Carole King – Music (Ode SP 77013)
With the release of the new Carole King album, Music, she is in the same situation The Band was in with Stage Fright, Cat Stevens is in with Teaser and the Firecat, and James Taylor was in with the release of Mud Slide Slim. When an artist becomes a superstar on the basis of one album, the follow-up LP is always compared with it’s predecessor. No matter how good the second album is, the majority of critics and buyers will criticize it as not “being as good.”
If the artist has changed his style in any way, the buyers will be disappointed. If the artist has stayed the same, the critics will pan the album and him for not evolving musically. So, Carole King can’t please everybody in Music.
Writer, her first album, was an experimental one. She switched from style to style, the result being an amateur recording with the exceptions of “Child of Mine” and “Up on the Roof,” which made it hard to believe that these were from the same album as the disasters “Spaceship Races” and “To Love.”
Tapestry, one of the most successful albums in recording history, was Carole King after she found her strength. Her jumpy piano work and the bubbling guitar of James Taylor seemed to make a combination that pleased both undergrounder and Sixteen Magazine devourers alike.
Music, however, isn’t a carbon copy of this successful style. For the new album, Miss King has employed the same group of musicians that has accompanied her throughout her previous albums: James Taylor and Danny “Kootch” Kortchmar on lead guitars, her husband, Charley Larkey, on bass, and Russ Kunkel on drums. So, what we hear on the new album is not only the musical evolvement of Carole King, but of the accompanists as well.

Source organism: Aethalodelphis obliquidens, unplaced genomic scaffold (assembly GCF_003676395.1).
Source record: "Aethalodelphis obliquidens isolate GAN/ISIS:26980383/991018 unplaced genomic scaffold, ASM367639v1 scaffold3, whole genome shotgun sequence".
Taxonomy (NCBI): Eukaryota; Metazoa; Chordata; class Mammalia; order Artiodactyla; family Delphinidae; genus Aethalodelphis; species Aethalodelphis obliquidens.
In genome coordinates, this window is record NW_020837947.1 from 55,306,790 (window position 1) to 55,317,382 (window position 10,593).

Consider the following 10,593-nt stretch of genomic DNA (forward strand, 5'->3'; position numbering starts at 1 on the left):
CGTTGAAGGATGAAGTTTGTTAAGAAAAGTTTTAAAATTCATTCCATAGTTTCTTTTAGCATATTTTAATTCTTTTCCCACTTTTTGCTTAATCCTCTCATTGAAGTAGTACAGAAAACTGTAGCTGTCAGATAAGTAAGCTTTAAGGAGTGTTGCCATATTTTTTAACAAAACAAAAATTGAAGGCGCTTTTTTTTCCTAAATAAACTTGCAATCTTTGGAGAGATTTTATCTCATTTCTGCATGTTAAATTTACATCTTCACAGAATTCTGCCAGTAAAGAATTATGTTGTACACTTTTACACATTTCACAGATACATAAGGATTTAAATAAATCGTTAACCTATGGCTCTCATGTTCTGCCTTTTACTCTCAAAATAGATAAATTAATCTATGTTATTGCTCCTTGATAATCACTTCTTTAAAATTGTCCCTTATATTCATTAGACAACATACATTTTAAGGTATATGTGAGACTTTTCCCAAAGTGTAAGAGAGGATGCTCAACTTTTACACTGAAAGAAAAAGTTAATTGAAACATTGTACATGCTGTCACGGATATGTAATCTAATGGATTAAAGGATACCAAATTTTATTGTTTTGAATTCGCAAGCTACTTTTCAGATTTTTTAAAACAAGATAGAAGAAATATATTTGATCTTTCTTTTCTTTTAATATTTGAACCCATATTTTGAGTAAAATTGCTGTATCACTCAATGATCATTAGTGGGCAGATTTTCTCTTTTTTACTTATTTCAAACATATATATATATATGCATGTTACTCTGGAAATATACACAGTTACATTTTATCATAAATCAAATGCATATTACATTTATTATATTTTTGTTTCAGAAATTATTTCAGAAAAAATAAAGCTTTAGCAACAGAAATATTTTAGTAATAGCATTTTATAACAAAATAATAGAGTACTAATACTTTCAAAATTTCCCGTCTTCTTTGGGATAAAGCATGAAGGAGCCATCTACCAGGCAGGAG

Eight of the album’s ten tunes were written by Miss King solely. In the past, she has collaborated with Gerry Goffin and, more recently, Toni Stern (who wrote three songs for the album), but these are the first lyrics that she has written by herself.
My favorite cut is the trivial “Brighter.” These changes are really first rate and the up-tempo arrangement couldn’t be more efficient. Although the song is obviously for the purpose of filling up the LP and achieving the quota for playing time, there is something about it that cries out for more than the skimpy 2:50 that is devoted to it.
The changes in Carole King’s style with this new album are minor. Her stuttering piano work has been replaced by a more continuous flowing sound. Her strained voice has matured in a short time to a smoother style.
The simple arrangements have grown more complex and lasting with the effective addition of more voices and guitars.
So, what more can be said? Carole King is definitely worthy of all the premature hype placed upon her by the many critics eager to unload their journalistic vocabulary of superlatives.
Courtesy of the Door (aka San Diego Door) – Cameron Crowe – December 23, 1971 – January 12, 1972